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soil acidity and bloom color

Posted by poorbutroserich nashville (My Page) on
Mon, Apr 7, 14 at 18:35

Just reading a post about coffee grounds....I believe Kippy said she used a splash of vinegar water on her RdV. Would that be Reine de Violettes?
Can blooms be made bluer (similar to hydrangeas)?
I would love to hear any experiences.

Follow-Up Postings:

RE: soil acidity and bloom color

So would I, Susan. I had The Dark Lady which was a bright red in my alkaline soil and got rid of it, but I notice now that it's sprung up again and want to give it another chance. Sophy's Rose is also more red than I'd like it to be. It would be nice to have a simple "fix".


RE: soil acidity and bloom color

I remember an earlier conversation about some gardeners with alkaline soil having Munstead Woods that were more pinkish than dark purple/dark wine red like it grows in my garden. They concluded the alkaline soil accounted for the difference in colors. I don't really know. I'm not even sure what kind of soil I have--except that I assume it is "average" since my macro hydrangea tends to bloom lavender or part pink and part bluish.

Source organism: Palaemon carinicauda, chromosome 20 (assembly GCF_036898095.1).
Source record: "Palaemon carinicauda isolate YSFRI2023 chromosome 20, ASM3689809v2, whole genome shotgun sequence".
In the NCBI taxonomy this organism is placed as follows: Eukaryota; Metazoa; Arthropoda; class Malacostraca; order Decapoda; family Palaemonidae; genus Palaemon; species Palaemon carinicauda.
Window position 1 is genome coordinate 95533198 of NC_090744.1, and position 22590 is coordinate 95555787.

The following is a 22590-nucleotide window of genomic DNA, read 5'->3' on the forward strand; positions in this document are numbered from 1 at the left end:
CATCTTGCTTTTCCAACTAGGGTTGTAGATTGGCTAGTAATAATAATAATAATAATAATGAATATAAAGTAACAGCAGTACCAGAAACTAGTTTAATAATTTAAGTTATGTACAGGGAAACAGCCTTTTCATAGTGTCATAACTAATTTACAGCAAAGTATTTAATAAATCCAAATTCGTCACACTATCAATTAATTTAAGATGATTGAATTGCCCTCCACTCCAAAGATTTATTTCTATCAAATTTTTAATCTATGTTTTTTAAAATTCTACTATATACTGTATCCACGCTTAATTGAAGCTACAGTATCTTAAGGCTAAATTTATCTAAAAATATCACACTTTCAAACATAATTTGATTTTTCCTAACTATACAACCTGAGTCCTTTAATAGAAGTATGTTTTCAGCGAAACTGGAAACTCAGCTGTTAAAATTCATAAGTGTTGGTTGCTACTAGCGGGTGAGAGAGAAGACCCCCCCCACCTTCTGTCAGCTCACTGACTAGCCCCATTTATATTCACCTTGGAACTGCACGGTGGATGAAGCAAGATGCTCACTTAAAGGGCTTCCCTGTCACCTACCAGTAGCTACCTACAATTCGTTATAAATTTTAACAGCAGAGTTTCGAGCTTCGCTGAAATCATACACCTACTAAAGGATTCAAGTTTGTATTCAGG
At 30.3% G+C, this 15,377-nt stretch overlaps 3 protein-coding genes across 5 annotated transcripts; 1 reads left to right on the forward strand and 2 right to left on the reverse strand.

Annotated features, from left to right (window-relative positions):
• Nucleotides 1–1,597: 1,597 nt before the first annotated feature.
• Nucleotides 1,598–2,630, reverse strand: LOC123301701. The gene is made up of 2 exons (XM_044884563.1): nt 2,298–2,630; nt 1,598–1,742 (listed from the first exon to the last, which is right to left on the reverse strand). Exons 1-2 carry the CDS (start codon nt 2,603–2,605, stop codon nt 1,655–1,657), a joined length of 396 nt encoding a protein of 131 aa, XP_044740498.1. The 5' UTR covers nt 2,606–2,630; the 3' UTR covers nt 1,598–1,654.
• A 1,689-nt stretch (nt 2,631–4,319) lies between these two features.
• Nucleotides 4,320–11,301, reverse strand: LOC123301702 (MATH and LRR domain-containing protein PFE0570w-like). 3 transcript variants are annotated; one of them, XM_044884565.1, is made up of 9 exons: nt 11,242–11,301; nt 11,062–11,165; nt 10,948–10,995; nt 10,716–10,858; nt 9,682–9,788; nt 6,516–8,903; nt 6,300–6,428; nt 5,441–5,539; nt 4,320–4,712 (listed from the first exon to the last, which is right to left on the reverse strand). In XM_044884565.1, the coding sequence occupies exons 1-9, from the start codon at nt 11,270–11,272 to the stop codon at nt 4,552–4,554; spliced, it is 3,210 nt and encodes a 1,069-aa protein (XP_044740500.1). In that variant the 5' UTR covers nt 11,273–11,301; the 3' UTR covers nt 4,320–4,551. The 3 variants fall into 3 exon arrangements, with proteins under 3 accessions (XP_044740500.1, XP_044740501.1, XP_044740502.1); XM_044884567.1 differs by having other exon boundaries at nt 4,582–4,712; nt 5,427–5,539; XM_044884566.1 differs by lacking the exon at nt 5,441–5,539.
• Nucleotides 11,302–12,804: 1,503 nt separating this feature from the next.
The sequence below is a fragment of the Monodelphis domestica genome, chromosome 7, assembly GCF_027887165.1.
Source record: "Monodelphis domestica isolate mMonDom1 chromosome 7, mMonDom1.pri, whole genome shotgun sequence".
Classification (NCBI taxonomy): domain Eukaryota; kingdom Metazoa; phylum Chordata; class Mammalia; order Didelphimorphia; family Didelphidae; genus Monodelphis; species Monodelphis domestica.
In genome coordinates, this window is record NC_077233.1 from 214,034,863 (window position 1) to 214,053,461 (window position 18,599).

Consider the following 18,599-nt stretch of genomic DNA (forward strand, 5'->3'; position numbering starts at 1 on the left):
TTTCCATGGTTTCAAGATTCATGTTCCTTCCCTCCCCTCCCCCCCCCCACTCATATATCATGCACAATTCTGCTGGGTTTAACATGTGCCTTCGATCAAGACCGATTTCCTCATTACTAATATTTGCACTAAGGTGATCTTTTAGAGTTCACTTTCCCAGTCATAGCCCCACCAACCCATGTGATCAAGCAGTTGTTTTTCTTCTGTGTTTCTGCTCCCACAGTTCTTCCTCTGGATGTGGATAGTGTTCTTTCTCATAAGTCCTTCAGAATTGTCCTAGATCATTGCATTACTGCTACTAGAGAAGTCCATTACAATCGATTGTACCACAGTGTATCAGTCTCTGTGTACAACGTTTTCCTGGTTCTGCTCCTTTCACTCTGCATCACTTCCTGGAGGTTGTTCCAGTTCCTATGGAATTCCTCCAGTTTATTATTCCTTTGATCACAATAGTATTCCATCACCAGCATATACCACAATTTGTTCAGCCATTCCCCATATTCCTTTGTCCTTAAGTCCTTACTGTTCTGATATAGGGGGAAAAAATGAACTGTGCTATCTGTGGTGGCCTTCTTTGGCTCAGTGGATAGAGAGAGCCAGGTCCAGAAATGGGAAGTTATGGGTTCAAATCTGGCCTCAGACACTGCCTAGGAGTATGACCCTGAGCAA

I am curious to see if anyone has any scientific information to prove/disprove the alkaline-color theory.


RE: soil acidity and bloom color

I was cleaning the birdbath and testing to see if it would clear up the leaves of choriotic growth on reine des violettes, it gets too much gray water. It was just a splash and the leaves greened up and it was well watered in. But I decided that since I use vinegar as a weed killer on the street. I should skip using it in the garden

This year we just used the eb stone fertilizer for acid loving plants and a top coat of their acid lovers potting soil

The blooms are the same hot pink, same with Munstead Wood, I think the weather has more to do with bloom color.

A better test would be to try it on one of a pair of plants in the same potting mix in the same conditions and see if it makes a difference over time and how the plant grows

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